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The Carletonian

The Carletonian

The Carletonian

Carls React to Comet Landing

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This past Wednesday, a European probe named Philae landed on a comet for the first time in human history. This same probe made history earlier this year by becoming the first probe to orbit around a comet. This landing will give scientists an unprecedented opportunity to observe the composition of the comet.

Philae could lead to important clues about the formation of Earth, and how life began. Comets are thought to have delivered the bodies of water on our planet and their chemical composition could have been crutial to the devel- opment of life. The flight into the outer reaches of the solar system began twenty years ago, back when many Carls were still in elementary school. The trip was over four billion miles long and the probe is now effectively communicating with NASA and the European Space station.

This is a very exicting discovery, and many people around campus have been disucssing the effects that this landing will have on science all week.

“It is super cool. There has been less conversation about it then there should be considering the magnitude of this discovery. Thinking about what this actually is, after ten years of space travel, this thing has actually landed. I can’t even wrap my head over the magnitude of what this means. This discovery is really two- fold; one is that it will provide a lot of knowledge that the scientific community will ponder for years to come. The second is a hope that it will spark interest in the sciences for future generations because this is truly just a cool discovery that many people are going to want to learn about.” – Andy Rogers ‘16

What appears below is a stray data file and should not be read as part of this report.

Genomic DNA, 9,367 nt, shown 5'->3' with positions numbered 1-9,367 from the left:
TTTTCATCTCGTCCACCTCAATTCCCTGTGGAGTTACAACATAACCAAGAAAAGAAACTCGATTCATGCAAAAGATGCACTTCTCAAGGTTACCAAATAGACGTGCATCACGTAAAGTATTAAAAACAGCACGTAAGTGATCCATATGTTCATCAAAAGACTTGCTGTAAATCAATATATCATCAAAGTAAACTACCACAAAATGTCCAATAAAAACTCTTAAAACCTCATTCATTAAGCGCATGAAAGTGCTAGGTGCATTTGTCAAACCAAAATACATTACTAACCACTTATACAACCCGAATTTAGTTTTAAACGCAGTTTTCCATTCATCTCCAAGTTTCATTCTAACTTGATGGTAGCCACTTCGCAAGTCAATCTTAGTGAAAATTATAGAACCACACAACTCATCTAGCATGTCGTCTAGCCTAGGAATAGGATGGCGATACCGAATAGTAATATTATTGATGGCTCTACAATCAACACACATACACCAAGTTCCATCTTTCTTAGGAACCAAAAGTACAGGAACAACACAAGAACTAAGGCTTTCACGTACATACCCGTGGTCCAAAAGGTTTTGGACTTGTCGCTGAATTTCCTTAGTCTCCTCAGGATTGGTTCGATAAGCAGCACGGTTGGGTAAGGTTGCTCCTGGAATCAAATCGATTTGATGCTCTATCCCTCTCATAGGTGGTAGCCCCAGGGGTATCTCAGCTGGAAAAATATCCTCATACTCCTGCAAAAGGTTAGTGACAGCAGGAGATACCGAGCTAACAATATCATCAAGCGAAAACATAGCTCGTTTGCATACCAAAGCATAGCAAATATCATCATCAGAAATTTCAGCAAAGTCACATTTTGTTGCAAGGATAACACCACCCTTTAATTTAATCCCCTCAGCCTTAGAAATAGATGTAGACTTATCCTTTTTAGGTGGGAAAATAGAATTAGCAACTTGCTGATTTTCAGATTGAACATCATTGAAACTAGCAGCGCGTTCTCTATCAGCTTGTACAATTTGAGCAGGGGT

“I think in physics classes this discovery would be a lot more relevant than in the classes that I am currently taking. Having said that, the amount of precision to land on something that we do not know the composition of is just incredible, because when you think about it, so many things could have gone completely wrong. I also think that this discovery gives me hope for when an asteroid comes hurdling towards the Earth. This information will definitely help us to survive. We will need to be able to use thrusters to land on such an asteroid in order to destroy it, and then once we land on it we can use lasers to finish it off.” – Maddy Cosgriff ‘17

“I want to date an alien someday and this discovery has brought us one step closer toward that time. On a more serious note I think that this is proof that we have to reinvest in the United States’ space program. The fact that this was a European Mission goes to show that we are falling behind in the sciences. Discoveries like this one are miraculous but entirely possible and I think that it is incredibly important for the United States to be a part of these advances.” – Maddie Lewis ‘16

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